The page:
Catholic Education

Recently I had the pleasure of attending the annual meeting of the Catholic Independent Schools Conference (CISC). These are always hugely enjoyable and worthwhile events. The conference brings together all the heads of the leading Catholic schools in this country and, increasingly, heads from overseas as well. This year we met in Weybridge and were addressed by the head of St George’s College there, a highly successful school that combines an impressive Catholic ethos with outstanding academic results. The dedication, good humour and professionalism of the heads I spoke to was evident and all were proudly committed to the sector they represent. Like St Martha’s, many of these schools have a long and distinguished history. Often founded by religious orders, they are now run by lay heads and governors who identify strongly with the ethos they have inherited. A link to the CISC website can be found here: www.cisc.uk.net.

Why do parents choose Catholic schools? It is clear that the sector is thriving and that large numbers of parents who are not Catholics themselves are attracted by the education they provide. There seems to be a recognition that children do well in schools that offer a broad and balanced education, combining a caring and nurturing ethos with academic rigour and a strong ethical and spiritual underpinning. This is precisely the mix that Catholic schools provide, not just to Catholics but to all who reject a utilitarian and overly narrow approach to education. A leaflet produced by CISC called ‘Why Catholic Schools?’ puts it like this: ‘Catholic schools celebrate achievement and respect individuality. They value discipline, high standards, justice and whole-hearted dedication. They recognise the precious responsibility entrusted to them by parents.’ A copy of this leaflet can be found on our website.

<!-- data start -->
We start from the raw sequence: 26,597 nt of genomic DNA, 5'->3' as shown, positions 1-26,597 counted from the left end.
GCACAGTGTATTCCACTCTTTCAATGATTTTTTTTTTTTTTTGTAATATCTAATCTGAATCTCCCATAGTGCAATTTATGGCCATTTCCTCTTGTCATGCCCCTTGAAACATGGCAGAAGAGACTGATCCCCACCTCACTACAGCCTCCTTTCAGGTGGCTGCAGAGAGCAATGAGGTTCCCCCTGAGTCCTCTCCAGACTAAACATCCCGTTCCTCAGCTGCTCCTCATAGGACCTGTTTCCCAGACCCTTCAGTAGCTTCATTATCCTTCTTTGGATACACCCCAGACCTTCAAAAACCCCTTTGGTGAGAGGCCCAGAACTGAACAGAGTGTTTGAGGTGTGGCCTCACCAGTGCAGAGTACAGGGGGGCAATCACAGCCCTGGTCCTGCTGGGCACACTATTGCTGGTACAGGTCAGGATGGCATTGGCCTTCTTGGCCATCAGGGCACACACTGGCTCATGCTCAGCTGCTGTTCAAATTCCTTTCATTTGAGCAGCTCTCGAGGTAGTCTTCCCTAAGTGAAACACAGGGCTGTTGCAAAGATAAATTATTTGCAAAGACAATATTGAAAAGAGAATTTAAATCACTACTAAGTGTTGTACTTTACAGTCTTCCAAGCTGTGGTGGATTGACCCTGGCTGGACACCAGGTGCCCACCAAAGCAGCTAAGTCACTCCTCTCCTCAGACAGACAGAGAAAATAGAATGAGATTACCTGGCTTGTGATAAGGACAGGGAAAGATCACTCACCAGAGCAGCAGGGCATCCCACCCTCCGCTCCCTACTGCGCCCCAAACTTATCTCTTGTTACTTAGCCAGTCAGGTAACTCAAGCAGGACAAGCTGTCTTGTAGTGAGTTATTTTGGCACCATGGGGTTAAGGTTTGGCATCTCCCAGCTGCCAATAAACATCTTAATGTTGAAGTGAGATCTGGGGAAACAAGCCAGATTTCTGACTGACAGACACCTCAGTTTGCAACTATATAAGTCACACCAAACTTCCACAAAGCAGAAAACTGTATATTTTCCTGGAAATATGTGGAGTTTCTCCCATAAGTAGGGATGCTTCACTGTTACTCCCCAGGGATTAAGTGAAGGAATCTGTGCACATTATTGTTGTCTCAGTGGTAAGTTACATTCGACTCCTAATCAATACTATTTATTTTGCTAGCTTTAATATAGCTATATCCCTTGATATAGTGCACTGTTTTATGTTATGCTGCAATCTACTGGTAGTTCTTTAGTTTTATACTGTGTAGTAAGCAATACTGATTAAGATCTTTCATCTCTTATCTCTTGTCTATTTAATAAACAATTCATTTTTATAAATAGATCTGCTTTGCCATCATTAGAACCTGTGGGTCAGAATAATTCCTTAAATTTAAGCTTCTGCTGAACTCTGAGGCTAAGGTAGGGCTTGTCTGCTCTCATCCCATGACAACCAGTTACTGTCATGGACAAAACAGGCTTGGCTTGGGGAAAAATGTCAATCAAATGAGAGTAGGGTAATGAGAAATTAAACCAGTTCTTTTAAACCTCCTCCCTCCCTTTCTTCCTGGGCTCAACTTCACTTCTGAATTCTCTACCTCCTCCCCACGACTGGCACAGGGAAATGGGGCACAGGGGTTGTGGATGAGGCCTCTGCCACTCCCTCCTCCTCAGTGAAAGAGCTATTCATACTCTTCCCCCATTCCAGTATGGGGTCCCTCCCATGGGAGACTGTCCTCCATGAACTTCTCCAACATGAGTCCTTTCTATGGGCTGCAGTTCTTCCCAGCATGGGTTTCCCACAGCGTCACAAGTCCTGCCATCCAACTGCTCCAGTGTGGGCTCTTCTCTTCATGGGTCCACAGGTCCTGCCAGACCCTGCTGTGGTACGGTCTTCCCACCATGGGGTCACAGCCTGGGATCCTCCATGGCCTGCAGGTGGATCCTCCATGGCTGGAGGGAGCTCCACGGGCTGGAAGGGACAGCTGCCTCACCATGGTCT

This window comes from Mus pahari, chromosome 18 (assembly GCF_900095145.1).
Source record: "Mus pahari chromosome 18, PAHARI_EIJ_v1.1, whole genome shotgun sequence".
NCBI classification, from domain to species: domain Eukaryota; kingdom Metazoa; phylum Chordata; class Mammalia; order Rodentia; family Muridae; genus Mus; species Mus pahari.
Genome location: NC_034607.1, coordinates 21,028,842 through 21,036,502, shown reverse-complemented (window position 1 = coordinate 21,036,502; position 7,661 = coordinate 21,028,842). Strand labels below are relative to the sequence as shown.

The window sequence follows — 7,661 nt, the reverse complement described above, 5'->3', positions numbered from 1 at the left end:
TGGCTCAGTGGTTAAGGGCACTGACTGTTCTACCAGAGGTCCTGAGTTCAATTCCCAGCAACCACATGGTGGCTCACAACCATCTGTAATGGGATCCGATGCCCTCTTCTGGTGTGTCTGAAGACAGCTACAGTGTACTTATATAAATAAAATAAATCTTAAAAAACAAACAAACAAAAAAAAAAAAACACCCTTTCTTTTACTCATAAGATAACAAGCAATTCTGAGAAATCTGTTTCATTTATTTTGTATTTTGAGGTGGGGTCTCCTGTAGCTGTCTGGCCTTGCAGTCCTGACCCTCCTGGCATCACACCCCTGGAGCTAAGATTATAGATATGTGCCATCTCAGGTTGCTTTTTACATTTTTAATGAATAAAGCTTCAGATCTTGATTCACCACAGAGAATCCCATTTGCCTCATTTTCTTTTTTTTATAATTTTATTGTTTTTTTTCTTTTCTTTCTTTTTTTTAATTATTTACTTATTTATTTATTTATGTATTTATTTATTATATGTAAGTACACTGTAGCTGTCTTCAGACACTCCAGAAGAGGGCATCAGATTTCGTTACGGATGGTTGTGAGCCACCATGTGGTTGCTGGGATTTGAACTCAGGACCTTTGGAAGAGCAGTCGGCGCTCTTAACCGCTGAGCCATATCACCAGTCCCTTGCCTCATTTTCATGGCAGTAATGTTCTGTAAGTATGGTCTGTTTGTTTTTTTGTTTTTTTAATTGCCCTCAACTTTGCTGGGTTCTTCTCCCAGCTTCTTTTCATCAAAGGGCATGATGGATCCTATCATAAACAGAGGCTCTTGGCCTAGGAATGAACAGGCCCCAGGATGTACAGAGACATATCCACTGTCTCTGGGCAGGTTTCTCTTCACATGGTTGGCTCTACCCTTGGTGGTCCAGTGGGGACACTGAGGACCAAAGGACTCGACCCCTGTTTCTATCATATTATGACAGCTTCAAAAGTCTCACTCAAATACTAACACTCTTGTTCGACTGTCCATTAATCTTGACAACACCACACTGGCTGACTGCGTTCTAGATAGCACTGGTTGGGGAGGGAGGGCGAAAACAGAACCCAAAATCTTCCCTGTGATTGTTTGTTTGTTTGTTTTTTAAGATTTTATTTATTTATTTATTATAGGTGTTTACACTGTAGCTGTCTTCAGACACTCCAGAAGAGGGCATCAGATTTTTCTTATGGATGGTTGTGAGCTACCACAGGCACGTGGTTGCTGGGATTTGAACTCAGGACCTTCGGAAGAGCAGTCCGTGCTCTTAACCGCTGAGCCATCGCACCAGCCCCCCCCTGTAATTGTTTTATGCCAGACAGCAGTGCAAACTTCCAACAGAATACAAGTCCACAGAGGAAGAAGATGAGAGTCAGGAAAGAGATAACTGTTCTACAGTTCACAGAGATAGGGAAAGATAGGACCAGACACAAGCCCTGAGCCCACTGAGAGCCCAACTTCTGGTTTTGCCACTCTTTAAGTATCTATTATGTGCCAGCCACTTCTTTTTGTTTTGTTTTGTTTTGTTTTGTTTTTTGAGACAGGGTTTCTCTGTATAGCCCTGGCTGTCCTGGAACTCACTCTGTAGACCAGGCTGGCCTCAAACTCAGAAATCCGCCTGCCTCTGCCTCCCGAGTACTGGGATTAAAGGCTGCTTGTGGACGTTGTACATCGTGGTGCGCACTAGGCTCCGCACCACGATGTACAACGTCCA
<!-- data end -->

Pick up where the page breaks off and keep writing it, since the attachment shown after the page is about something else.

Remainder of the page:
This is all a far cry from the days when Catholic independent schools were for Catholics only. Our ethos now is to embrace those of all faiths and none, providing an excellent education underpinned by values that enable children to flourish. Seeing each person as a gifted human being, not as simply a cog in the educational machine, is central to this. At the end of last term we had our Year 9’s GCSE information evening and it was heartening to see so many pupils enthused by what they are studying and the thought of choosing three optional subjects to take to GCSE. Many of them will do this while enjoying a variety of other interests in the school, pursued within the context of the caring and outward-facing environment that the school provides. It is this that defines our ethos, not something manufactured for the sake of an inspection report but a living reality, embraced by the school’s staff and springing directly from our founders’ vision.

A Catholic school, by its very nature, will always look to the wider world. We have also just been discussing the charities that will be the focus of the school’s fund-raising this year to ensure that a balance of local and international causes is represented. Several of these raise money for disadvantaged children around the world and highlight for our pupils the acute imbalances that continue to exist in our globalised society.

28/01/2015 Comments (0)

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